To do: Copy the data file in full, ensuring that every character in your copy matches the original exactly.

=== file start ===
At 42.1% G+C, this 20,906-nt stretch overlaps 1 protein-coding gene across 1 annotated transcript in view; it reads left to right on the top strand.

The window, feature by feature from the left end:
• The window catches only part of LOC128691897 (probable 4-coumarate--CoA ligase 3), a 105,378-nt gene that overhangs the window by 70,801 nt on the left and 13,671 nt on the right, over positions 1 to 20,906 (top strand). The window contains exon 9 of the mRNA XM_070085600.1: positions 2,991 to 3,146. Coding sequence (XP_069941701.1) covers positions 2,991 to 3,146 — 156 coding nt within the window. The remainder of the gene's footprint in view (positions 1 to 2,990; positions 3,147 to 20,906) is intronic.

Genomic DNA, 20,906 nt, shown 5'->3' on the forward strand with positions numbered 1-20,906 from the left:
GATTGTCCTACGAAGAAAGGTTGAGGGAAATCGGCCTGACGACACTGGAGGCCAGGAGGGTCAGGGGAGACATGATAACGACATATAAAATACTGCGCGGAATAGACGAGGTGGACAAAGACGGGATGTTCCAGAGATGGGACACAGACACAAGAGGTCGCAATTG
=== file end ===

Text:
At 42.1% G+C, this 20,906-nt stretch overlaps 1 protein-coding gene across 1 annotated transcript in view; it reads left to right on the top strand.

The window, feature by feature from the left end:
• The window catches only part of LOC128691897 (probable 4-coumarate--CoA ligase 3), a 105,378-nt gene that overhangs the window by 70,801 nt on the left and 13,671 nt on the right, over positions 1 to 20,906 (top strand). The window contains exon 9 of the mRNA XM_070085600.1: positions 2,991 to 3,146. Coding sequence (XP_069941701.1) covers positions 2,991 to 3,146 — 156 coding nt within the window. The remainder of the gene's footprint in view (positions 1 to 2,990; positions 3,147 to 20,906) is intronic.

Genomic DNA, 20,906 nt, shown 5'->3' on the forward strand with positions numbered 1-20,906 from the left:
GATTGTCCTACGAAGAAAGGTTGAGGGAAATCGGCCTGACGACACTGGAGGCCAGGAGGGTCAGGGGAGACATGATAACGACATATAAAATACTGCGCGGAATAGACGAGGTGGACAAAGACGGGATGTTCCAGAGATGGGACACAGACACAAGAGGTCGCAATTG